Slow-burn horror is a tricky genre to pull off. It’s essentially the equivalent of walking a tight rope. Balance is key, and in particular pacing can make or break the success of the act. Philip Gelatt’s THEY REMAIN, an adaptation of the short story “-30-” by Laird Barron, attempts this act and overall manages to pull it off successfully thanks to two good actors, some beautiful cinematography and a fantastic soundtrack.
THEY REMAIN focuses on Keith (William Jackson Harper) and Jessica (Rebecca Henderson), two field agents sent by their employer to conduct research on animal behavior in an isolated section of woodland… that also happened to be the site of a massacre involving a murderous cult. Though don’t be fooled into thinking this film is going to be a take on the “cursed burial ground” idea made iconic by POLTERGEIST. You won’t be seeing these two characters fighting for survival against murderous cultists. Instead you’ll be watching as the isolation and paranoia begins to take it’s toll on them over the course of the movie’s run time.
When a movie relies on two actors in an isolated area to carry it through its entire runing time, it’s important that they can carry that heavy burden. Thankfully both Harper and Henderson are up to the task and both handle it very well. Harper in particular is the standout, since he is the one who is typically traversing the woods, while Henderson’s Jessica is back at their small, somewhat futuristic research lab. These stretches, where Harper’s Keith is wandering the woods, are beautiful, and easily some of this writer’s favorite segments of the film. The camerawork lets you take in the forest scenery, and combined with the eerie subdued soundtrack that still allows the sounds of nature to seep through, it pushes the isolated atmosphere even further. The actual dialogue between the two leads and the few other characters they interact with is solid — there are some lines that felt a bit awkward, but nothing that detracted too much from the overall mood. The movie really does its best when it focuses on those quiet moments where the soundtrack and the scenery do the talking, along with the bizarre and otherworldly visions that are peppered throughout.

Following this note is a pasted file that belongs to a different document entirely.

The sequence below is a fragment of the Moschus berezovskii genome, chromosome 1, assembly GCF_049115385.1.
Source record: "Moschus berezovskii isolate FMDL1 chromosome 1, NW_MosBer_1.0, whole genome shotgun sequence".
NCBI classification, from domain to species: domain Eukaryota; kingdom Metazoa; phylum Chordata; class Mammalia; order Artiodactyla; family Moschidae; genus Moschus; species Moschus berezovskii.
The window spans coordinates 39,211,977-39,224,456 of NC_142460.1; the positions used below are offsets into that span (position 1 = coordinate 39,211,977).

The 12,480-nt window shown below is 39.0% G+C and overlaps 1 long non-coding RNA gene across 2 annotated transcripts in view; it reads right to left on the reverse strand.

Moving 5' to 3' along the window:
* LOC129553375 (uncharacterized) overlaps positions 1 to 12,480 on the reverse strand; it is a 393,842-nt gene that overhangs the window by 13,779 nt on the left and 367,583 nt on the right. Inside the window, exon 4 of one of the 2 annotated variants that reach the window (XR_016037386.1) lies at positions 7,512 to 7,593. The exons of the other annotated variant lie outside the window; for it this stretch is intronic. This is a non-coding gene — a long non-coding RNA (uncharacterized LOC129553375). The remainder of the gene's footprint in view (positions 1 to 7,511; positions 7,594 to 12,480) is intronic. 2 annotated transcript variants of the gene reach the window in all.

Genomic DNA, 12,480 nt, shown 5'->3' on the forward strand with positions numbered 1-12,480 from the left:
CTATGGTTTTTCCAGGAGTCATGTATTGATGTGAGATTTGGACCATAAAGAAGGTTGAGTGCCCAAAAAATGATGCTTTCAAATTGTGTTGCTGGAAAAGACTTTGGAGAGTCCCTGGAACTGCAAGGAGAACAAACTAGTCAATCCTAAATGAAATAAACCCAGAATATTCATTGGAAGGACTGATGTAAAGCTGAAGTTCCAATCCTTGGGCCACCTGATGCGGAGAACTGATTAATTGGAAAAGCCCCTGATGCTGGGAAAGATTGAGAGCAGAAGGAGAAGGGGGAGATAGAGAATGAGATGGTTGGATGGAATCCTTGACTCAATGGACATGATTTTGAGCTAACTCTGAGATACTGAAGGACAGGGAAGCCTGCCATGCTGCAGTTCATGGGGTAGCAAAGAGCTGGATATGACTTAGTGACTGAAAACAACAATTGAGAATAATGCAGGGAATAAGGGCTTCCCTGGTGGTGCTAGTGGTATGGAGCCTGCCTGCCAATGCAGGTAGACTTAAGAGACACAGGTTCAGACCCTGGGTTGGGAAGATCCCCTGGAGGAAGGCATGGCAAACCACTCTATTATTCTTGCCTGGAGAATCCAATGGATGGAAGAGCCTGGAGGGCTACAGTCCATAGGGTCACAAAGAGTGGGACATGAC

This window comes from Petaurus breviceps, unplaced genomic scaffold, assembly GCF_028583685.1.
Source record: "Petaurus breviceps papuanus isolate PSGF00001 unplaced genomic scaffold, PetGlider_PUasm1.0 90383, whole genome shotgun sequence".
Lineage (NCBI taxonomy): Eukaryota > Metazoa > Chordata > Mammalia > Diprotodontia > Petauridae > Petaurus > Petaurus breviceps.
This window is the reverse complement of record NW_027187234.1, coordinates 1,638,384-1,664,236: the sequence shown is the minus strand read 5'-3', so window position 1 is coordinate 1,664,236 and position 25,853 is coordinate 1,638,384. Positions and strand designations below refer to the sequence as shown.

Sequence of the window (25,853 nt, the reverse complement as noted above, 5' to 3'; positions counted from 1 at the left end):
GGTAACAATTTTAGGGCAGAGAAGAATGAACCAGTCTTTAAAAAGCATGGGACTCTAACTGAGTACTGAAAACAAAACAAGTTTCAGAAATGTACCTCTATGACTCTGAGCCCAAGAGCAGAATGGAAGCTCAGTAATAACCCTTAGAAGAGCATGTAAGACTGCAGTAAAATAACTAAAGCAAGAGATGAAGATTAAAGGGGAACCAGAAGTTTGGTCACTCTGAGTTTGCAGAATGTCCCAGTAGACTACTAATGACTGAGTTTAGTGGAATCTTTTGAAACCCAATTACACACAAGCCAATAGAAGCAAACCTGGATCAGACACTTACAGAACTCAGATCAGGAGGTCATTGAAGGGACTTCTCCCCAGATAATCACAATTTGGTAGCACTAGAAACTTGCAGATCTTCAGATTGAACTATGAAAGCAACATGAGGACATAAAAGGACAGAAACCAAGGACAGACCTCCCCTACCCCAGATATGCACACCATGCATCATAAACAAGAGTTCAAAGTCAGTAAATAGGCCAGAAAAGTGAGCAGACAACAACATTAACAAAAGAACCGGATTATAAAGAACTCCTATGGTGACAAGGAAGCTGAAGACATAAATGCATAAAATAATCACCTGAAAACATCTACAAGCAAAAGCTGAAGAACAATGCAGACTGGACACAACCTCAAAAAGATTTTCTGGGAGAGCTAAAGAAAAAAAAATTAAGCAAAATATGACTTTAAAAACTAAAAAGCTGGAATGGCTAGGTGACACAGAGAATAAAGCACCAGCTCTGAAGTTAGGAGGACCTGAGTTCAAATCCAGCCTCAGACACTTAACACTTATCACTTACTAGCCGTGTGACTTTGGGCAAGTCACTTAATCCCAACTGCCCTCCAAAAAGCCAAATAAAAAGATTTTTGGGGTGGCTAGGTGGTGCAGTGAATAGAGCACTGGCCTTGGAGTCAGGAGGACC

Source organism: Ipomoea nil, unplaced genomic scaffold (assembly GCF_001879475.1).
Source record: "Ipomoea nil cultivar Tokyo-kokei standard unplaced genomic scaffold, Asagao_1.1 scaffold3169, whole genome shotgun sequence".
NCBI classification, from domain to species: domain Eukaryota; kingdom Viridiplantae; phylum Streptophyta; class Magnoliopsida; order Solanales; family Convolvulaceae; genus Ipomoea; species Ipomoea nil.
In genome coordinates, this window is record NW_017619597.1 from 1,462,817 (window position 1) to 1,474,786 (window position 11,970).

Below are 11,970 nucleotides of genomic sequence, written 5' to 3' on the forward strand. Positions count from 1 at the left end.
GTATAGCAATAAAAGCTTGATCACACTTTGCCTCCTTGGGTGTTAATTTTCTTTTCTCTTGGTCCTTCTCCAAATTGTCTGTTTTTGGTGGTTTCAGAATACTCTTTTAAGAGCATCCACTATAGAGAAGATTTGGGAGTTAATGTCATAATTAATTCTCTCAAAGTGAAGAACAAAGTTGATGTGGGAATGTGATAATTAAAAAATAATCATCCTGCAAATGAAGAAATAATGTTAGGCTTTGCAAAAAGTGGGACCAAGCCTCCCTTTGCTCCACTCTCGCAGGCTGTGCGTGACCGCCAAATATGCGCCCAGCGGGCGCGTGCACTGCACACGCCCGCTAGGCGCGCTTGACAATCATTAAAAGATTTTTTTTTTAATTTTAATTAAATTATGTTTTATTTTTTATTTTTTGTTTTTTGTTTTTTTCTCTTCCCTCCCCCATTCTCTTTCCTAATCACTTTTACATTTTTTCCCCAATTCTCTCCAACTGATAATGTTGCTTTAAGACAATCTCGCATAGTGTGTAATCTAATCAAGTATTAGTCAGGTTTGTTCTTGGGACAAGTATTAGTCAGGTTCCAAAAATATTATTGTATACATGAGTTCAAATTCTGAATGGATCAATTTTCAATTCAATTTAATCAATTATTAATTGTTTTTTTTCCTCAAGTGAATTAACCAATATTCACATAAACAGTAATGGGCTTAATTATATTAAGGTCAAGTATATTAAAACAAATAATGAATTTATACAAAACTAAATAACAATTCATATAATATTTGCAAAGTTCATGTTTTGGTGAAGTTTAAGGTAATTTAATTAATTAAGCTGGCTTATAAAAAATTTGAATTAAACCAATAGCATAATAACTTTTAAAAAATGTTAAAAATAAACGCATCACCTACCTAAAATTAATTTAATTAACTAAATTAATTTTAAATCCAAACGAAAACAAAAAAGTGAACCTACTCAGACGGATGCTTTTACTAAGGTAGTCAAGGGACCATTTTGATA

THEY REMAIN, like most slow-burn horror, isn’t for everyone. It moves at its own pace and reveals information when it wants to. You want to know more, you want to see what happens next, yet it doesn’t let you know if it will happen. The fact that the film doesn’t rely on jump scares, and relies instead on just stretching the paranoia tighter as it moves to its conclusion, makes for some great watching, especially with a good sound system or with headphones on, to really soak in the environment. It’s a weird, trippy-at-times, and unsettling ride that’s worth it for those who want to try something different.